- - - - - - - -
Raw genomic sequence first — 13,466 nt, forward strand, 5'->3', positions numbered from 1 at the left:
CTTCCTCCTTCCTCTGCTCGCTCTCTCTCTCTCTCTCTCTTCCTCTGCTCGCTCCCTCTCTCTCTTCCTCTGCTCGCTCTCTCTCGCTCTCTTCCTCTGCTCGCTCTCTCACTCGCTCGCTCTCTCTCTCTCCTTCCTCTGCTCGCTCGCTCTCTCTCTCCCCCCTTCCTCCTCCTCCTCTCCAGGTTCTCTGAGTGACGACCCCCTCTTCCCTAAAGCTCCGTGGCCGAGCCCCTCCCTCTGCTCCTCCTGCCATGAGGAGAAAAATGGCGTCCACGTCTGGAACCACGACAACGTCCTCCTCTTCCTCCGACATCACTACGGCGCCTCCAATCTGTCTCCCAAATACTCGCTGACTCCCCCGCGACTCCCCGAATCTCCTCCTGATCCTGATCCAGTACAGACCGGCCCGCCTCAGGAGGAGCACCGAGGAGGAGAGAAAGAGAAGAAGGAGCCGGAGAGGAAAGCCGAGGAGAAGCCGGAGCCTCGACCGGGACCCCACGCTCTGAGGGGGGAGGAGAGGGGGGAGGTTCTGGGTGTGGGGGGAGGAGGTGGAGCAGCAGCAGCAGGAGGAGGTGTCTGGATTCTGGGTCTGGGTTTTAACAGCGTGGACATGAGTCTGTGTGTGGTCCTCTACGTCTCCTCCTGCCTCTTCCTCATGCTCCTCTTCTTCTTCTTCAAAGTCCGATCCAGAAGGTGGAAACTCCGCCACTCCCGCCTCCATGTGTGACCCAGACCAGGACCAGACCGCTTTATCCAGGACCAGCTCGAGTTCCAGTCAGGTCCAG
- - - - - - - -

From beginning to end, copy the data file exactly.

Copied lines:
Raw genomic sequence first — 13,466 nt, forward strand, 5'->3', positions numbered from 1 at the left:
CTTCCTCCTTCCTCTGCTCGCTCTCTCTCTCTCTCTCTCTTCCTCTGCTCGCTCCCTCTCTCTCTTCCTCTGCTCGCTCTCTCTCGCTCTCTTCCTCTGCTCGCTCTCTCACTCGCTCGCTCTCTCTCTCTCCTTCCTCTGCTCGCTCGCTCTCTCTCTCCCCCCTTCCTCCTCCTCCTCTCCAGGTTCTCTGAGTGACGACCCCCTCTTCCCTAAAGCTCCGTGGCCGAGCCCCTCCCTCTGCTCCTCCTGCCATGAGGAGAAAAATGGCGTCCACGTCTGGAACCACGACAACGTCCTCCTCTTCCTCCGACATCACTACGGCGCCTCCAATCTGTCTCCCAAATACTCGCTGACTCCCCCGCGACTCCCCGAATCTCCTCCTGATCCTGATCCAGTACAGACCGGCCCGCCTCAGGAGGAGCACCGAGGAGGAGAGAAAGAGAAGAAGGAGCCGGAGAGGAAAGCCGAGGAGAAGCCGGAGCCTCGACCGGGACCCCACGCTCTGAGGGGGGAGGAGAGGGGGGAGGTTCTGGGTGTGGGGGGAGGAGGTGGAGCAGCAGCAGCAGGAGGAGGTGTCTGGATTCTGGGTCTGGGTTTTAACAGCGTGGACATGAGTCTGTGTGTGGTCCTCTACGTCTCCTCCTGCCTCTTCCTCATGCTCCTCTTCTTCTTCTTCAAAGTCCGATCCAGAAGGTGGAAACTCCGCCACTCCCGCCTCCATGTGTGACCCAGACCAGGACCAGACCGCTTTATCCAGGACCAGCTCGAGTTCCAGTCAGGTCCAG